Senior Living Projects
By Luisa Nunez
The Machida Royal Care Facility, a senior living center located just outside of Tokyo is the first of its kind in Japan to incorporate what is known as the Eden Principle into their health care system. The principle, according to Lea von Kaenel, Principle in Charge of Senior Living Projects Market Group at Graeber, Simmons, and Cowan, is an alternative theory and model of care giving for senior living and health care facilities in general. As stated by Ms. Von Kaenel, one of the main tenets of this philosophy uses pets as positive cognitive therapy elements for seniors and ailing individuals.
A major focal element for the interior design in the commons area of this particular assisted living facility is a large birdcage designed like a pagoda with a dome overhead that is faux-painted to look like the sky. A sitting area surrounds this particular aviary. The birds of choice are finches, which, aside from being beautiful to observe, also have lovely singing voices that resonate marvelously given the aviary’s design. The aviary has been designed to incorporate a central nesting pole that has various baskets on it where the birds come to nest and lay their eggs. According to Ms. Von Kaenel, the residents enjoy picking out certain baskets that they are fond of and often rush down to the aviary on a daily basis to keep tabs on its inhabitants.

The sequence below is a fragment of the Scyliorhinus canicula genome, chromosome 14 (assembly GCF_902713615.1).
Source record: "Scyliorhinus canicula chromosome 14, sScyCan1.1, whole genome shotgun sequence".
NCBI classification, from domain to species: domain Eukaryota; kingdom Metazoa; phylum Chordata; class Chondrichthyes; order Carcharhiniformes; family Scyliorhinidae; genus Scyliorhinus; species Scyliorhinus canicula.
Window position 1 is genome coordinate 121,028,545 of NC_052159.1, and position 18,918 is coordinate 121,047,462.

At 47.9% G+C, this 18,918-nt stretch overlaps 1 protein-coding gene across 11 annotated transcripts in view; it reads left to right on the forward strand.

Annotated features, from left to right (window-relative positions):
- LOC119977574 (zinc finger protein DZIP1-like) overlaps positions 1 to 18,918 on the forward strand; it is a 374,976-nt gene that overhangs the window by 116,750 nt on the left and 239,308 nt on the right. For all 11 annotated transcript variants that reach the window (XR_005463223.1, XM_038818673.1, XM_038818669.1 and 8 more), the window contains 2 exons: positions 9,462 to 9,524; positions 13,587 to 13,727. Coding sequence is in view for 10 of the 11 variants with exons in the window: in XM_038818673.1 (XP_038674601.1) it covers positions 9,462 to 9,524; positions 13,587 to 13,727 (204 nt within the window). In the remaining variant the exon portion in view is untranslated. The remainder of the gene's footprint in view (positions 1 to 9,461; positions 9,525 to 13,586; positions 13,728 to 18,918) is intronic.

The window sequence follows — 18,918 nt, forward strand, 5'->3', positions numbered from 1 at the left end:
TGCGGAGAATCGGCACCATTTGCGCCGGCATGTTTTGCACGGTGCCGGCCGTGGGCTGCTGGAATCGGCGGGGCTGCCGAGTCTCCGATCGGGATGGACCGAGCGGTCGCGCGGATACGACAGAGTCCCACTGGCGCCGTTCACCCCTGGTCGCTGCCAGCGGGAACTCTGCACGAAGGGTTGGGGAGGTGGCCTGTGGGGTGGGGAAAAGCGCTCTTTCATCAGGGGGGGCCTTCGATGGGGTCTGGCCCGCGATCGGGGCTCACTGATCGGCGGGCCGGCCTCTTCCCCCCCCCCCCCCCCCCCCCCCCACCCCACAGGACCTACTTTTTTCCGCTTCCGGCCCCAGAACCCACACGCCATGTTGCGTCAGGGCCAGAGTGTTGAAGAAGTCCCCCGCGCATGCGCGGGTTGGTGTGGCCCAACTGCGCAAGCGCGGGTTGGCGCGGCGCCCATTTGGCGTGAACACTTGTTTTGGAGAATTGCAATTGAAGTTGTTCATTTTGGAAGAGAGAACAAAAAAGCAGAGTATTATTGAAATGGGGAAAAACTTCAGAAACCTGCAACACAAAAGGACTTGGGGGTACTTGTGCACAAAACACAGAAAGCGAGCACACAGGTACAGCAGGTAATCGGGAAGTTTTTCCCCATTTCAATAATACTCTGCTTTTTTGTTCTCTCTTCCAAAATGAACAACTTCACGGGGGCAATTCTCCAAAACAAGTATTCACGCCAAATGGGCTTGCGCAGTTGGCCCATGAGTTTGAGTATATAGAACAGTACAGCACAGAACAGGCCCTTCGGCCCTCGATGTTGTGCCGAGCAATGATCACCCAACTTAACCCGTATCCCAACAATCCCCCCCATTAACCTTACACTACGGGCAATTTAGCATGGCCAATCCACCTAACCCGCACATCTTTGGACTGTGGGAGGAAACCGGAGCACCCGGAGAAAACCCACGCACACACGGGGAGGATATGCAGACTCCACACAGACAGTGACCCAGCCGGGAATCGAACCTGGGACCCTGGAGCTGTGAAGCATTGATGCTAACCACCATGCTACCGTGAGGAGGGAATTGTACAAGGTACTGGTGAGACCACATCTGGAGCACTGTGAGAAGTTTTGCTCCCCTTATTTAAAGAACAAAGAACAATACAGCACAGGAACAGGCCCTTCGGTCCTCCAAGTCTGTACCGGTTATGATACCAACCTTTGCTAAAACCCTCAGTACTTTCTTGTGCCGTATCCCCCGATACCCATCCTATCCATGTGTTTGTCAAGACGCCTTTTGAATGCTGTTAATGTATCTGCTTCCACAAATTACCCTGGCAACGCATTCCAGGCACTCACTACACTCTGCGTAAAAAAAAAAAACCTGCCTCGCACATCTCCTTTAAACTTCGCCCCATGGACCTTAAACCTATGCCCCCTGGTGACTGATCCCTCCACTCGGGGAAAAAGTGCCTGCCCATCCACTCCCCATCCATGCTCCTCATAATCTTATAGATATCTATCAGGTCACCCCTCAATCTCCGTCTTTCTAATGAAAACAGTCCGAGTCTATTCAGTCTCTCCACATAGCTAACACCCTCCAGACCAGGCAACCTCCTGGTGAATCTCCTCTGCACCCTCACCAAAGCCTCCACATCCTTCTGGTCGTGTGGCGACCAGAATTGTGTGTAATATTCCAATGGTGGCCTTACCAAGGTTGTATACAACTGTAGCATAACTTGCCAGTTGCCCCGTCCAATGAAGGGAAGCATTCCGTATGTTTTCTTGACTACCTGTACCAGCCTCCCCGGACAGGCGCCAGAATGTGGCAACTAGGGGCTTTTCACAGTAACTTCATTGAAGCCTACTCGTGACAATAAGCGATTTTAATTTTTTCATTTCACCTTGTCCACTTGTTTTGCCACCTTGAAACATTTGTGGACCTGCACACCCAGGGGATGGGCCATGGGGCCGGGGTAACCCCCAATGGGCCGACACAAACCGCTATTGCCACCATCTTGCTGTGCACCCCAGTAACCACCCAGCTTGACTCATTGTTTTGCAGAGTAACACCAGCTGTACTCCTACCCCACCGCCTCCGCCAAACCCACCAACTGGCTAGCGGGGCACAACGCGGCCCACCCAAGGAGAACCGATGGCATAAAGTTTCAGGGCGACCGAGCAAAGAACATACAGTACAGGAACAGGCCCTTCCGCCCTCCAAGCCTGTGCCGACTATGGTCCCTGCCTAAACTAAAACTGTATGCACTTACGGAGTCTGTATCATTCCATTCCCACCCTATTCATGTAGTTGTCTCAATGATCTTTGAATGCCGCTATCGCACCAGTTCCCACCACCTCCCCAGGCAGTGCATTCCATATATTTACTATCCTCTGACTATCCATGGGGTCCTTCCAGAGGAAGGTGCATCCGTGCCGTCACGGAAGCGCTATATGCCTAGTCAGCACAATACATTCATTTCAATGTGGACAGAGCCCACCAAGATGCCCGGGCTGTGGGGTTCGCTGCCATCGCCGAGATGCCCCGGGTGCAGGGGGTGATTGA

The aviary spans about twelve feet in diameter and is nine feet tall. Asked if there were any special design options that needed to be considered when working on a project such as this, Ms Von Kaenel reprћlies, “When you design an aviary such as this one, you have to make sure that it is easy to maintain and keep clean. You also want to be sure that the temperature is amiable to sustain happy and healthy birds.” Some other technical considerations, according to Ms. Von Kaenel include proper lighting and positive airflow systems.
Ms. Von Kaenel admits to being a firm believer in animal assisted therapy and has witnessed its success in a number of health care and mental health situations. “A lot of elderly, facility bound people, especially in Japan,” says Ms. Von Kaenel, “don’t have a lot of visitors.” This type of program, she says, gives residents a purpose every day, giving them something to bond with and show affection for.
The Eden Principle does not solely involve birds, but various animals. This particular facility in Japan also has cats, dogs and rabbits on the premises.
“Incorporating this Eden concept of using pet therapy in any kind of health facility whether it is a pediatric unit at a hospital or a senior care facility,” says Ms. Von Kaenel, “it is a notion that really works!”